When Students Disappear, Who’s To Blame?


hansonBy Erik Hanson

My typical weekday begins before 5 a.m., which I’m sure is unthinkable to some, and all too familiar to others. The main reason is because of the class load I took on this semester, combined with how far I have to travel in order to teach said classes. Thus, a large portion of my motivation to get moving so early is to make sure I’m prepared for the day, because there’s only so much that can be done in transit—actually, very little. For anyone who has paid even the slightest amount of attention to the weather this winter, part of that early-morning preparation unfortunately involved either digging out my car after a snow storm, or making sure I started it early enough to thaw out the layer of impenetrable frost on the windshield and let that poor engine block have a chance to idle comfortably before demanding highway RPMs from what is, essentially, a block of ice on four wheels. On those worst winter-weather days, I assumed—usually quite correctly—that some students would be absent or tardy. It’s to be expected.

The weather broke this weekend, though, and as sad as it may sound to praise temps barely above freezing, it’s hard to describe how glorious the feeling is when one need only turn the key, swipe the windshield wipers once to clear the layer of condensation, and then go. Aside from the time saved leaving the parking lot, the other major difference I noticed on the way to my first class was the traffic; where did all those people come from? For the past couple snowy months, even the busiest days were nothing like this. I suppose this weather has thawed everyone motivation as well, and the masses are heading off to start their days, bright-eyed and bushy-tailed—or so I thought until I took attendance.

Going through the headcount, I could easily compare the results with the morning before the monster blizzard that swept through the Midwest. But now the weather is breaking, the midterm is just around the corner…with Spring Break not far behind. Compared to what we’ve so recently been through, this weather is borderline tropical.

I remember my first semester—a half-semester composition course—the last eight weeks of the academic school year. One of the requirements I can recall was a mandatory retention report, because, I was told, there is an attendance problem at this school. On the first day, syllabus day, I made it clear to my students that missing one day of this half semester was equivalent to missing an entire week in a regular semester, and one student even admitted that s/he would have a difficulties showing up once the warm spring weather really took hold. While I could appreciate the honesty, I had to remind my students that too many absences would add up quickly. Regardless of my warnings, I ultimately lost almost half the class—a rookie crisis for me. I thought it was my inexperience that drove them off.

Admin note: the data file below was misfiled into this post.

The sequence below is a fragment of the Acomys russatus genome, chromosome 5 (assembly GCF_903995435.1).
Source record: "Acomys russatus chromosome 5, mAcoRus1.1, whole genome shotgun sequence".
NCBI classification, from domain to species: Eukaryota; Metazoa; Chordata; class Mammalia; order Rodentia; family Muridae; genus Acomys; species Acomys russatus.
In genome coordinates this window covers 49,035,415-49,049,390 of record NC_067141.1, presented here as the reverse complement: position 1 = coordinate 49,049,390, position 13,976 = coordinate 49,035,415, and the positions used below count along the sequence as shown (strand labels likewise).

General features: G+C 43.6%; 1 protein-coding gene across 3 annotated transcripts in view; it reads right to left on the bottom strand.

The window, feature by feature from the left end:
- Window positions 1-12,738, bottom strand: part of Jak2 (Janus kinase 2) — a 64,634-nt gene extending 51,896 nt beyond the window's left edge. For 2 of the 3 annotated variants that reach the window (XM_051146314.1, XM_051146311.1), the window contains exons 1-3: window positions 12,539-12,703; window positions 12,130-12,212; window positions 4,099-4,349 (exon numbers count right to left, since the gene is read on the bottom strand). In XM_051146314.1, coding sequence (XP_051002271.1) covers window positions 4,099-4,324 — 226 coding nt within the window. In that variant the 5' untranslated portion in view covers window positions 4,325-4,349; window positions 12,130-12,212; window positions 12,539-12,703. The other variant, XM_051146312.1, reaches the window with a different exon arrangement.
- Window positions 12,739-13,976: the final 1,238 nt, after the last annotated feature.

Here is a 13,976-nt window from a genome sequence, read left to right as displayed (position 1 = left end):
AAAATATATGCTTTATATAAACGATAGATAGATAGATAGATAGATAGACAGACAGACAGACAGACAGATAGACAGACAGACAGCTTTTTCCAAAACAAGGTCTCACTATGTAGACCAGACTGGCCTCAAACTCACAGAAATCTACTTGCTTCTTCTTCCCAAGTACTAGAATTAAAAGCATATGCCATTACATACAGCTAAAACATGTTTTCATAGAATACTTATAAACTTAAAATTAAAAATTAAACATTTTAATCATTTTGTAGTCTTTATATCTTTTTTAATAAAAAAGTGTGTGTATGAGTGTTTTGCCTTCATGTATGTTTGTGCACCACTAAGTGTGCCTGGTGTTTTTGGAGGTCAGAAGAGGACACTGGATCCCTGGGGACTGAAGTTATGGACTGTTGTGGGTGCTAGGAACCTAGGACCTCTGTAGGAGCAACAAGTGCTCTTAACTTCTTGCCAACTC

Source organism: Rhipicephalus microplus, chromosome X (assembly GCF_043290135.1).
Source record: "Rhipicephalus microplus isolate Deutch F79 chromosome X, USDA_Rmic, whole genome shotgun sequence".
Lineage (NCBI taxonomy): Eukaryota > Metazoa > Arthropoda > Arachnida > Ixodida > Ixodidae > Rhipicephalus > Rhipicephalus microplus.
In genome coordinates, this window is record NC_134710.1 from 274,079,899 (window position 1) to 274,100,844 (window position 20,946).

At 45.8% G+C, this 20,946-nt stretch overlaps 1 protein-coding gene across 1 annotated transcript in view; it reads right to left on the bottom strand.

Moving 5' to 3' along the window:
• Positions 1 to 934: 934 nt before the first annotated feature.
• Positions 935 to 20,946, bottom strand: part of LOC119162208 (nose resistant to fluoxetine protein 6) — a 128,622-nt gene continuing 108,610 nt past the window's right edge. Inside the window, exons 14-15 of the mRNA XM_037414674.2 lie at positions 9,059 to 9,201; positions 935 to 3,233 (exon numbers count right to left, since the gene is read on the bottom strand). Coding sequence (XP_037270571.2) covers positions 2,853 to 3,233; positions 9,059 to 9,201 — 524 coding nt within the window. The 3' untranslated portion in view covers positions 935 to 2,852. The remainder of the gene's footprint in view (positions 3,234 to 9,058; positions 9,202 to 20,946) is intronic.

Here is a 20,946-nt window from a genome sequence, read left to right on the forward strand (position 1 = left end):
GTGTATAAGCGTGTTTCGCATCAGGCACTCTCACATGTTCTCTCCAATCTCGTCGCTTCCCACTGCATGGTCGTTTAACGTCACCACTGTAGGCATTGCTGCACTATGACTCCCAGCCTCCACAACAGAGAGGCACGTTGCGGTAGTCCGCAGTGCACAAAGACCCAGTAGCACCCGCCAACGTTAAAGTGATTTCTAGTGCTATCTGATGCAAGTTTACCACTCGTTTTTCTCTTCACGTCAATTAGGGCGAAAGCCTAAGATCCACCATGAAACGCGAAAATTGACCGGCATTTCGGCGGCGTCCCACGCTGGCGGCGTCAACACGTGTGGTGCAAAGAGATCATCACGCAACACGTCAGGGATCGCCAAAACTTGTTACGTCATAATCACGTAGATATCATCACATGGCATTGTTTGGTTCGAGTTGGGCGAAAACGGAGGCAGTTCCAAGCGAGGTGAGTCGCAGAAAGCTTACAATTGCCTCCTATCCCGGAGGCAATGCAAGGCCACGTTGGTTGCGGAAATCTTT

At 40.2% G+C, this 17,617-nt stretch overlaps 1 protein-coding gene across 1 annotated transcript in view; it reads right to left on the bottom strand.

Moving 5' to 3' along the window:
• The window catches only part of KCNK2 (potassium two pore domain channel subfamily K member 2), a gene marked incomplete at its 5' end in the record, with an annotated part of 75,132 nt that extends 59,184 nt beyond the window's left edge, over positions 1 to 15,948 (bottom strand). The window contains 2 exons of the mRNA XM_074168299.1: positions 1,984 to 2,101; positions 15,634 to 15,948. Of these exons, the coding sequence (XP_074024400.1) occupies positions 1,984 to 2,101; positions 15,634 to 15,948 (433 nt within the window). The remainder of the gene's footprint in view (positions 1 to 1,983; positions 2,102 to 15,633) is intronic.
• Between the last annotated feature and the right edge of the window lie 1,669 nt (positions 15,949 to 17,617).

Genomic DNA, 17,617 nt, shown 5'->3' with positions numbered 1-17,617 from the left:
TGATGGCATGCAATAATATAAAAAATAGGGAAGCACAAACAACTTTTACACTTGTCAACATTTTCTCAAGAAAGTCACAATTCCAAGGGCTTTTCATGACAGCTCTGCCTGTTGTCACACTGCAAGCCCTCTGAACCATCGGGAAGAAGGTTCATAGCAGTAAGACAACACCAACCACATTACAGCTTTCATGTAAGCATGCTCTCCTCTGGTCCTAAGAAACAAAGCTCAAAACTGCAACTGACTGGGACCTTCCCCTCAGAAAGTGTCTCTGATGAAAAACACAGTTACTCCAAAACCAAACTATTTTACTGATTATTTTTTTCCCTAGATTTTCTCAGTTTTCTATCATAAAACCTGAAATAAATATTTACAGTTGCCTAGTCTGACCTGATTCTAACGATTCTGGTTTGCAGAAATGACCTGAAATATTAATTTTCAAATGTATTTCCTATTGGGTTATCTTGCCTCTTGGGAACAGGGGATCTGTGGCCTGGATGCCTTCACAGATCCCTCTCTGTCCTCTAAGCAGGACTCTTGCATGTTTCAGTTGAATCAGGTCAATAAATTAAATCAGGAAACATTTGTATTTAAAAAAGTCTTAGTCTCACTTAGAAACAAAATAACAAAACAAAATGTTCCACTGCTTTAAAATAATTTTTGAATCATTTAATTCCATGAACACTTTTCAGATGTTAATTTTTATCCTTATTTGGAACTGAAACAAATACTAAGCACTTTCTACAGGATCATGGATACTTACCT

Now that I’m teaching at more than one institution, I’ve learned that there seems to be a universal attendance problem, because one of the protocols in each employee packet is how to either report or remove students who have gone AWOL, and as the drifts melt noticeably from day to day, so too do the attendance numbers. I’m somewhat relieved to see that my first semester wasn’t an isolated experience, but I still don’t want to absolve myself of all responsibility for keeping their interest, which I’ll admit is difficult.

Many students have no problem with being in class regularly, but the challenge appears to be finding ways to keep the others who don’t come to class regularly from straying. I can’t play big brother (I’m thinking more as a mentor than in the reality television/Orwellian sense of the term), and this is college; we’re all big boys and girls who should be able to look out for ourselves now.

How, then, do I get rid of the bad taste in my mouth that comes with writing off students who just disappear from the course? I can’t seem to stop caring.

About the Adjunct: Erik Hanson completed his MA in English with an emphasis in Creative Writing from the University of Northern Iowa, where he also earned his BA in German, during which time he spent one year studying abroad in Austria. Thus far, his teaching portfolio consists of developmental writing and composition courses. In those rare moments when he is not in class or tutoring English students, he can usually be found hunched over his keyboard with a cup of coffee, working on short fiction or developing his novel.

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